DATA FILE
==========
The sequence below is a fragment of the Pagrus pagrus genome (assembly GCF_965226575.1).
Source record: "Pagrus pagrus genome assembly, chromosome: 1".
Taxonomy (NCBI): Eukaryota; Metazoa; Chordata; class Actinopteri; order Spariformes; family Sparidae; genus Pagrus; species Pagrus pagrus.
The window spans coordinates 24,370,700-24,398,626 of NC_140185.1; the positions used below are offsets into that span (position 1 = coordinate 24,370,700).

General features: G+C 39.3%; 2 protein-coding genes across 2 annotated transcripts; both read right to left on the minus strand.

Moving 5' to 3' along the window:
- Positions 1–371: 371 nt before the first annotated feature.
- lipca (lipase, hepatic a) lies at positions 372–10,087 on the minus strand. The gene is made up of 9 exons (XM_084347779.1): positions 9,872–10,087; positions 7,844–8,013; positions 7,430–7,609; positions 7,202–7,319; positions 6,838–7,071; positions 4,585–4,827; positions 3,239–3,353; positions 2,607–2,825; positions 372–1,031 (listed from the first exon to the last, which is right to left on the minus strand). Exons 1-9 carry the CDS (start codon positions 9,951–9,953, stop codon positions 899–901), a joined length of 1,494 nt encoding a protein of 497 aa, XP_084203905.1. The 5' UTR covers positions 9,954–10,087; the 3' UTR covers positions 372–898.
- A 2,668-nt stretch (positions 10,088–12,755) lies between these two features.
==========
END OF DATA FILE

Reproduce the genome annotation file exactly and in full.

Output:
The sequence below is a fragment of the Pagrus pagrus genome (assembly GCF_965226575.1).
Source record: "Pagrus pagrus genome assembly, chromosome: 1".
Taxonomy (NCBI): Eukaryota; Metazoa; Chordata; class Actinopteri; order Spariformes; family Sparidae; genus Pagrus; species Pagrus pagrus.
The window spans coordinates 24,370,700-24,398,626 of NC_140185.1; the positions used below are offsets into that span (position 1 = coordinate 24,370,700).

General features: G+C 39.3%; 2 protein-coding genes across 2 annotated transcripts; both read right to left on the minus strand.

Moving 5' to 3' along the window:
- Positions 1–371: 371 nt before the first annotated feature.
- lipca (lipase, hepatic a) lies at positions 372–10,087 on the minus strand. The gene is made up of 9 exons (XM_084347779.1): positions 9,872–10,087; positions 7,844–8,013; positions 7,430–7,609; positions 7,202–7,319; positions 6,838–7,071; positions 4,585–4,827; positions 3,239–3,353; positions 2,607–2,825; positions 372–1,031 (listed from the first exon to the last, which is right to left on the minus strand). Exons 1-9 carry the CDS (start codon positions 9,951–9,953, stop codon positions 899–901), a joined length of 1,494 nt encoding a protein of 497 aa, XP_084203905.1. The 5' UTR covers positions 9,954–10,087; the 3' UTR covers positions 372–898.
- A 2,668-nt stretch (positions 10,088–12,755) lies between these two features.